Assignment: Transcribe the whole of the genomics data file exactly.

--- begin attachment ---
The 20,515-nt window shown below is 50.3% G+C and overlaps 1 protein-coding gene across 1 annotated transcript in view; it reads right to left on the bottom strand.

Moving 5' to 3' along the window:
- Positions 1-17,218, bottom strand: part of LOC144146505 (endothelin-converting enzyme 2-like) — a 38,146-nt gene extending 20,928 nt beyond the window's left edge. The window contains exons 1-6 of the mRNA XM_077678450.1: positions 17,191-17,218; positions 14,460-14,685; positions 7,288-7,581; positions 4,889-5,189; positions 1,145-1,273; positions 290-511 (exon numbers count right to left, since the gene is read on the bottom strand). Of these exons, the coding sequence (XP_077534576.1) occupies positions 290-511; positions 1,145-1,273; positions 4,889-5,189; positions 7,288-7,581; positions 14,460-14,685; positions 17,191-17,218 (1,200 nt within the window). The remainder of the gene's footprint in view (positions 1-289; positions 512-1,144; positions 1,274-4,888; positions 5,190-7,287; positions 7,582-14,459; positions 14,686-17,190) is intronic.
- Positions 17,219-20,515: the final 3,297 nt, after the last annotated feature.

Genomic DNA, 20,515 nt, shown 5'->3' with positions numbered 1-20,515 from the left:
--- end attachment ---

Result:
The 20,515-nt window shown below is 50.3% G+C and overlaps 1 protein-coding gene across 1 annotated transcript in view; it reads right to left on the bottom strand.

Moving 5' to 3' along the window:
- Positions 1-17,218, bottom strand: part of LOC144146505 (endothelin-converting enzyme 2-like) — a 38,146-nt gene extending 20,928 nt beyond the window's left edge. The window contains exons 1-6 of the mRNA XM_077678450.1: positions 17,191-17,218; positions 14,460-14,685; positions 7,288-7,581; positions 4,889-5,189; positions 1,145-1,273; positions 290-511 (exon numbers count right to left, since the gene is read on the bottom strand). Of these exons, the coding sequence (XP_077534576.1) occupies positions 290-511; positions 1,145-1,273; positions 4,889-5,189; positions 7,288-7,581; positions 14,460-14,685; positions 17,191-17,218 (1,200 nt within the window). The remainder of the gene's footprint in view (positions 1-289; positions 512-1,144; positions 1,274-4,888; positions 5,190-7,287; positions 7,582-14,459; positions 14,686-17,190) is intronic.
- Positions 17,219-20,515: the final 3,297 nt, after the last annotated feature.

Genomic DNA, 20,515 nt, shown 5'->3' with positions numbered 1-20,515 from the left: